Next, Prof. Jessica Flanigan argued that the FDA’s censorship policies are immoral, because it is a violation of an individual’s fundamental right to medical autonomy for the government to censor truthful speech about medicine. Ignorance can be deadly, and the censorship of truthful information about medical treatments can cost lives. After all, the FDA isn’t the expert about what is best for a patient, given that person’s needs: The patient is. Whether a drug is acceptably risky is not a medical or a scientific judgment – it is a normative judgment that may vary from person to person. That’s why public officials cannot effectively determine whether the risks of a drug outweigh the benefits, as all people have different values in addition to different medical conditions. And that’s why prohibitions on off-label speech ultimately harm the people they’re intended to help – by depriving them of the information they need to make an informed decision. Rather than ensuring that physicians and patients know what they need to know to make their own decisions, the government has become the decision maker, limiting what people can say, restricting what doctors can prescribe, and dictating what patients can take—all because it thinks it knows what’s best for us. Jessica outlines these and more philosophical arguments for patients’ freedom of choice in her book, Pharmaceutical Freedom: Why Patients Have a Right to Self Medicate.
Finally, I argued that this censorship doesn’t just hurt patients; it violates the constitutional right to free speech. Yet companies are subject to criminal penalties for communicating to doctors valuable and truthful information about lawful off-label uses for approved treatments.
The few courts that have directly addressed this issue have said that the Constitution protects a company’s right to share information about off-label uses. Unfortunately, the FDA has developed a disturbing practice of settling these cases or otherwise preventing the courts from making clear just when and how drug companies can share information. In fact, after the Second Circuit said in U.S. v. Caronia that truthful off-label speech is protected by the First Amendment, the FDA literally ignored the ruling, saying it would not change the way the Agency prosecutes speech.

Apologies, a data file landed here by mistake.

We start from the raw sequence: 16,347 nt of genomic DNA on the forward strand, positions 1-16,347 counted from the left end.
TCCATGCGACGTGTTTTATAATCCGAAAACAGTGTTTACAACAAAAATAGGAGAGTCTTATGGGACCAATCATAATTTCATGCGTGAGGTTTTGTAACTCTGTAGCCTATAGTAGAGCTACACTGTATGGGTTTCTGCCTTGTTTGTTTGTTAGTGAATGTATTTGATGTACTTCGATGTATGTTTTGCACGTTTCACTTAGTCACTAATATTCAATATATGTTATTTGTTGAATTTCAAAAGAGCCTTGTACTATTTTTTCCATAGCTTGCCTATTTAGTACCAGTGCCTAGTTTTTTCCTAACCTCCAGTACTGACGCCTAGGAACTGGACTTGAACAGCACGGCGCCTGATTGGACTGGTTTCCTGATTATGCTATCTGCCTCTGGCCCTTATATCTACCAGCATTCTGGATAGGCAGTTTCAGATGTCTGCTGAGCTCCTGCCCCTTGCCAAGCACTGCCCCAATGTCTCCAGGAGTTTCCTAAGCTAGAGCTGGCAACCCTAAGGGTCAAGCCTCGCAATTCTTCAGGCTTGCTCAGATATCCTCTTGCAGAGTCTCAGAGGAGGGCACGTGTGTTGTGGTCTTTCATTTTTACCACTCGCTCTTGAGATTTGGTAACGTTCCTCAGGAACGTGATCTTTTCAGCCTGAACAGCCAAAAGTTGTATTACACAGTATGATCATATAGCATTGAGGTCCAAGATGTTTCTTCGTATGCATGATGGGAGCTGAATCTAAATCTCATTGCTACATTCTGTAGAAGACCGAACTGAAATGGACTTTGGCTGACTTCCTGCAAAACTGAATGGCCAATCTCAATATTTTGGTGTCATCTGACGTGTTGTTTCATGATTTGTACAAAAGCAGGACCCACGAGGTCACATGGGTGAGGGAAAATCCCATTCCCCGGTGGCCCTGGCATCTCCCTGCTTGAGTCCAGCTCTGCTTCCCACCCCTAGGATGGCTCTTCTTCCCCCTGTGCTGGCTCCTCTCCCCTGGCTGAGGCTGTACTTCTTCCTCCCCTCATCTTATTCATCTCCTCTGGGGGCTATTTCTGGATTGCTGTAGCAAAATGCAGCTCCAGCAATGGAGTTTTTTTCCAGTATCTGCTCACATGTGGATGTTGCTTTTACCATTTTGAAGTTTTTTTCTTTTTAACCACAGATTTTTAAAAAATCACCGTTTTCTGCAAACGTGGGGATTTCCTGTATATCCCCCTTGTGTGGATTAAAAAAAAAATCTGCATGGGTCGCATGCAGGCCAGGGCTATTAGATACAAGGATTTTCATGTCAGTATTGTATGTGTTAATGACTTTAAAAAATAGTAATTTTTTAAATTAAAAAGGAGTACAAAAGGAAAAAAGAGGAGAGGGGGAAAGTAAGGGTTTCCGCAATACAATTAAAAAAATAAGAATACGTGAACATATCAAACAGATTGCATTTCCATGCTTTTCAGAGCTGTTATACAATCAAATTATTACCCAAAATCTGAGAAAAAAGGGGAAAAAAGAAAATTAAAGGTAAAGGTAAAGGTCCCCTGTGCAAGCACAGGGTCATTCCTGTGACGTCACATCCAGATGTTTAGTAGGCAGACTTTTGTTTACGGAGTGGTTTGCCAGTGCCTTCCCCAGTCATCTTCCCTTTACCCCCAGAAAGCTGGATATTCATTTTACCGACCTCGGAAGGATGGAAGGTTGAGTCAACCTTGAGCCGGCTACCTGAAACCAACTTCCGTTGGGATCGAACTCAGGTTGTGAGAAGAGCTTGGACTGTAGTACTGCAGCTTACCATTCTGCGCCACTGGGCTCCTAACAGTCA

Despite myriad calls for reform, lawmakers haven’t come to the rescue. Over a year ago, the FDA introduced very modest (and ultimately, unhelpful) reforms in an effort to clarify its off-label policy. After several delays, the Agency announced it would postpone that proposal indefinitely. So long as Congress and the courts continue to allow the FDA to censor speech by medical experts about the legal use of legal medicines, they and their patients will suffer from the lack of clear standards regarding what information can be shared about treatment options.
Fortunately, states are stepping up to protect the rights of doctors and pharmaceutical companies to freely share research and information about legal medical treatments. The Free Speech in Medicine Act passed the Arizona legislature last year with unanimous, bipartisan support. This year, several states have already introduced similar bills, with more states to come.
Lawmakers in other states can—and should—follow Arizona’s example, restoring the right to freely exchange truthful information about legal treatments, and providing healthcare providers and payers with the tools they need to make informed healthcare decisions for patients.
Read more about how your state can protect free speech in medicine here.
Missed “Overturning the FDA’s Gag Rule?” Watch it here.
Christina Sandefur is Executive Vice President at the Goldwater Institute.